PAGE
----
The band emerged from the stew of Manhattan’s mid-70s Bowery and the burgeoning punk scene of CBGB’s. Harry, New York Bowery to her bones, was already a grizzled scenester when Blondie formed (that’s her lazing on the cover of this Wind in the Willows album from 1968). Harry and Stein have kept their eyes and ears open and have never been afraid to try something new, which has made for some dubious choices but also kept Blondie from becoming an inert nostalgia act. The group’s judgment may have sometimes faltered, but their invention has never flagged, from punk to pop to disco to rap.
Their 2006 induction into the Rock and Roll Hall of Fame and a live appearance in Manhattan during Super Bowl week 2014 prove the band has stood the test of time, albeit as a great band that hasn’t always make great records.
The new CD Blondie 4(0) Ever marks the bands 10th studio album, a two-disc package that includes one disc of re-recordings of past hits. But reducing the band’s output to a handful of polished dance-rock singles leaves out much of their grittier punk past. Here then, is a hopelessly subjective chronological rating of Blondie’s 10 albums, with tough letter grades in the style pioneered by rock-god-critic Robert Christgau.
1. Blondie (1976)
Released years before producer Mike Chapman would polish them up and propel them to worldwide fame, their self-titled debut remains intriguingly unclassifiable, gritty and sunny all at once. It retains a rogue sense of dark urban exuberance reminiscent of midnight movies and sketchy subways. The cartoonish, punky sound is delivered with panache, without sliding into three-chord Ramones monotony or the dense pretensions of Talking Heads, two of their compatriots on the local scene. Opening cut “X Offender” (which was “Sex Offender” before the radio censors) sums up the tensions of the record – a sweetly perverse tale of a prostitute with a crush on her arresting officer. Cracked, cheerful tributes to sci-fi and kung fu keep Side 2 fun (yes, I am old).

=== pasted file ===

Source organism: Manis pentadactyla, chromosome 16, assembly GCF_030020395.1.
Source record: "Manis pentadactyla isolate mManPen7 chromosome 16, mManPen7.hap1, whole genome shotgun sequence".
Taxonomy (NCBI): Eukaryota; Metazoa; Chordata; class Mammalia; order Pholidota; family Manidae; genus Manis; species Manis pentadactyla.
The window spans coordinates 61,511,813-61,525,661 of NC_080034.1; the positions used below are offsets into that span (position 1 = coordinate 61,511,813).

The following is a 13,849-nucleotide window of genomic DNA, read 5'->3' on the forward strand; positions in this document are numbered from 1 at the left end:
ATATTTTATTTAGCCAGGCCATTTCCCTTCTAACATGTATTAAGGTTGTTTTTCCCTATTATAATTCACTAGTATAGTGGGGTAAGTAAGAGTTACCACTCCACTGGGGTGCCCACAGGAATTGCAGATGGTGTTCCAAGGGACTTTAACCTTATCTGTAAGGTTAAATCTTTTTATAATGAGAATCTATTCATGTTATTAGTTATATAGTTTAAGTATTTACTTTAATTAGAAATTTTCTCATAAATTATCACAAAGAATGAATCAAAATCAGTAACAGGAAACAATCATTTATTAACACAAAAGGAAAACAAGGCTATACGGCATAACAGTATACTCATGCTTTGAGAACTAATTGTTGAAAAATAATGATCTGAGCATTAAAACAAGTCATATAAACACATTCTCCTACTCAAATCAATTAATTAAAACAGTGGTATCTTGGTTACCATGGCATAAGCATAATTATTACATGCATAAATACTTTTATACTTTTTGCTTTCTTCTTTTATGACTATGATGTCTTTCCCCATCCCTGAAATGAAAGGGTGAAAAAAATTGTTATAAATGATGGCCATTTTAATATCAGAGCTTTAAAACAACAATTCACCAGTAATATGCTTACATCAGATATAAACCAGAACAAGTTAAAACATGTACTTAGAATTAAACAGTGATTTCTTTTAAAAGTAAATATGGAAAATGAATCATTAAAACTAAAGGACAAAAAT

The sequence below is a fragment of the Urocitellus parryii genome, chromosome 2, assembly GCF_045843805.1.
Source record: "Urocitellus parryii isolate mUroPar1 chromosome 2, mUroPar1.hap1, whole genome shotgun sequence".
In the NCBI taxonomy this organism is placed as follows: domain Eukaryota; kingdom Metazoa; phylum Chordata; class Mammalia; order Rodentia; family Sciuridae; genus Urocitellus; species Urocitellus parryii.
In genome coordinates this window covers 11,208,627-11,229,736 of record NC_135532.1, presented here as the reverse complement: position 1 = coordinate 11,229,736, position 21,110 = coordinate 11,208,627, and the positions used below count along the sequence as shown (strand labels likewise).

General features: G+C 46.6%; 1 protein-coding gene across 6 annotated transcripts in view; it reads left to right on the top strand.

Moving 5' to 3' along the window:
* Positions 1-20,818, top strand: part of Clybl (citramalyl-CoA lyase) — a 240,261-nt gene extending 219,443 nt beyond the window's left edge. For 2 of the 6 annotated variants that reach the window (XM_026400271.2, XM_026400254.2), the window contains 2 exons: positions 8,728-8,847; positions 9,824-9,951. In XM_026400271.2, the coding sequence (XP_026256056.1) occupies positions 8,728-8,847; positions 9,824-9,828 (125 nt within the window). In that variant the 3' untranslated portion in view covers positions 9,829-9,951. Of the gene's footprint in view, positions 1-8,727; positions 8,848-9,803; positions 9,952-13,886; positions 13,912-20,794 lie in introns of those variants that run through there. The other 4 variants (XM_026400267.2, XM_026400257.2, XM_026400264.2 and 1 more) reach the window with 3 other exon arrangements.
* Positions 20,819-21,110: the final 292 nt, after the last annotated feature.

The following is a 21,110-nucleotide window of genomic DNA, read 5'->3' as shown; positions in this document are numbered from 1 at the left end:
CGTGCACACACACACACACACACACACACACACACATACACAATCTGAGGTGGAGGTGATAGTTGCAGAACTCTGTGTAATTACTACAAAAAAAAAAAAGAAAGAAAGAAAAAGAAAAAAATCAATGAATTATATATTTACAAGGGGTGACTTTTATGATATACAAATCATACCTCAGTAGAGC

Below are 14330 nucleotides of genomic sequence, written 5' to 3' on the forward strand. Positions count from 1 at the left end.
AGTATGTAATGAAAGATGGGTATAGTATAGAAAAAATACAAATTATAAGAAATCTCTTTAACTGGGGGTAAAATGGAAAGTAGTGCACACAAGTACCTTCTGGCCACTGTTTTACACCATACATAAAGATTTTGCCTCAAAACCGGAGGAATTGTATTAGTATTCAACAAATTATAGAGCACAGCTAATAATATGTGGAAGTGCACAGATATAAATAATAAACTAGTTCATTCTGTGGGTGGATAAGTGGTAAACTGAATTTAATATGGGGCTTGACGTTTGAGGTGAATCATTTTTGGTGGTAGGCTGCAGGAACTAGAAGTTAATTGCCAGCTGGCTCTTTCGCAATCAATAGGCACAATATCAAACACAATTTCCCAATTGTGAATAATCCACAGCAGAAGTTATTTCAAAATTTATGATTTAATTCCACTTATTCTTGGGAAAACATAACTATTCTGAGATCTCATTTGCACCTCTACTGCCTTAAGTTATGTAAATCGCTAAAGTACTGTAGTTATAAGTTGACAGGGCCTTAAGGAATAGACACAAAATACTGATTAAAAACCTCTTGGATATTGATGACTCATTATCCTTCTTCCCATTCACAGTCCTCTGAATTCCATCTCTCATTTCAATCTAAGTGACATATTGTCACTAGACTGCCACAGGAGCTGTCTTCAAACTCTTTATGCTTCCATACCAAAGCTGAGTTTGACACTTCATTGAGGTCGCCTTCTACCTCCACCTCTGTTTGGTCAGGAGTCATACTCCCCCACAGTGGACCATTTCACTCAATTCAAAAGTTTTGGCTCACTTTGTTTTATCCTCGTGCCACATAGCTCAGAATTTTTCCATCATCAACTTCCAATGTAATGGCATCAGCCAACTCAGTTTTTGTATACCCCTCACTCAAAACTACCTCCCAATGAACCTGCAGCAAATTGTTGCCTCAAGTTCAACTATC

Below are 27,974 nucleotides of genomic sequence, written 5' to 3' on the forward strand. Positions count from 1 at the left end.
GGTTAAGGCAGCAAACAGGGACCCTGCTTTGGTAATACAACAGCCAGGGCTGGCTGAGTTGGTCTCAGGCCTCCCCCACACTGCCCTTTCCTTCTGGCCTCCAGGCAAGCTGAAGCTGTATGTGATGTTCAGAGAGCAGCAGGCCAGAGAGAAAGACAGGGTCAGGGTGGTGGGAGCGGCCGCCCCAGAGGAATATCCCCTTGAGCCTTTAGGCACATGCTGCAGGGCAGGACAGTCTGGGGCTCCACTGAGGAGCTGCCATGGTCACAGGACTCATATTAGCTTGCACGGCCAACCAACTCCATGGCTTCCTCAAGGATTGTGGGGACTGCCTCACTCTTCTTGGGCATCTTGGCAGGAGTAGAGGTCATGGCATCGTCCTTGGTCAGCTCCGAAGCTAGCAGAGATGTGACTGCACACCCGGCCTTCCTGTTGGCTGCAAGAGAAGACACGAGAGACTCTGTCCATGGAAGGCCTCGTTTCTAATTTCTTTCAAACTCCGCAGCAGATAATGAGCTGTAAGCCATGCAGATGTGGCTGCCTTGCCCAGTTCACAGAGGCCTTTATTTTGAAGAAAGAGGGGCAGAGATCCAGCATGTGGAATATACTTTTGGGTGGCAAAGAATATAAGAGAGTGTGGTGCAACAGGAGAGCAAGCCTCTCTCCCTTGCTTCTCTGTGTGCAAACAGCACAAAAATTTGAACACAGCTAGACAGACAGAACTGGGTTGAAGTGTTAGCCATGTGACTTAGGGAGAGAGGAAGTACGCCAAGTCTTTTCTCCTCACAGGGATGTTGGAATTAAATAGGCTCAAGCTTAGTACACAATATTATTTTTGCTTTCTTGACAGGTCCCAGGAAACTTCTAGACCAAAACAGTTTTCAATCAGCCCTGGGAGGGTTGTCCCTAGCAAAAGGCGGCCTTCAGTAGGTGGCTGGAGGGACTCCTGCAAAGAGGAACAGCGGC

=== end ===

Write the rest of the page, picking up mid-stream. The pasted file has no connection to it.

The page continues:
As it turns out, the decade wasn’t all bad!
Here are a few things we remember fondly from the 1970s:
1. Department Store Gift-Wrapping
As a child I was completely enchanted by the dazzling array of bows and shiny gift wrap displayed on the wall in the gift-wrapping department at the May Company department store near my home in suburban Cleveland. The ladies were expert wrappers, with perfectly creased corners and stripes that lined up at every seam. The bows and gift cards were like icing on the tops of beautiful cakes. It was like watching magic happen before my eyes to see an ordinary salad bowl transformed into a sparkly work of art piled high with ribbon and lace. These days, most stores no longer offer gift-wrapping service (though a handful still do). More often than not you’ll be directed to the wrapping paper aisle and told to fend for you ham-handed self — explaining the exponential growth of the gift bag industry.
‘Tis the season when those of us in the Midwest are serenaded by the tornado sirens on a weekly (if not daily) basis. Whether you head for shelter the minute the sirens go off or wait until you see the funnel cloud heading up your street, it’s important to think about what items you should grab on the way to safety. While you hopefully have emergency supplies like water, non-perishable food, self-powered flashlights and radio and a first aid kit in your basement or storm shelter, what other items will you need in the minutes and days immediately after your home is destroyed? What should you grab as you are heading for shelter?
Here are five things you can grab quickly and drop into a small bag as you’re running to safety — things you’ll be very glad to have in the event your home sustains significant damage: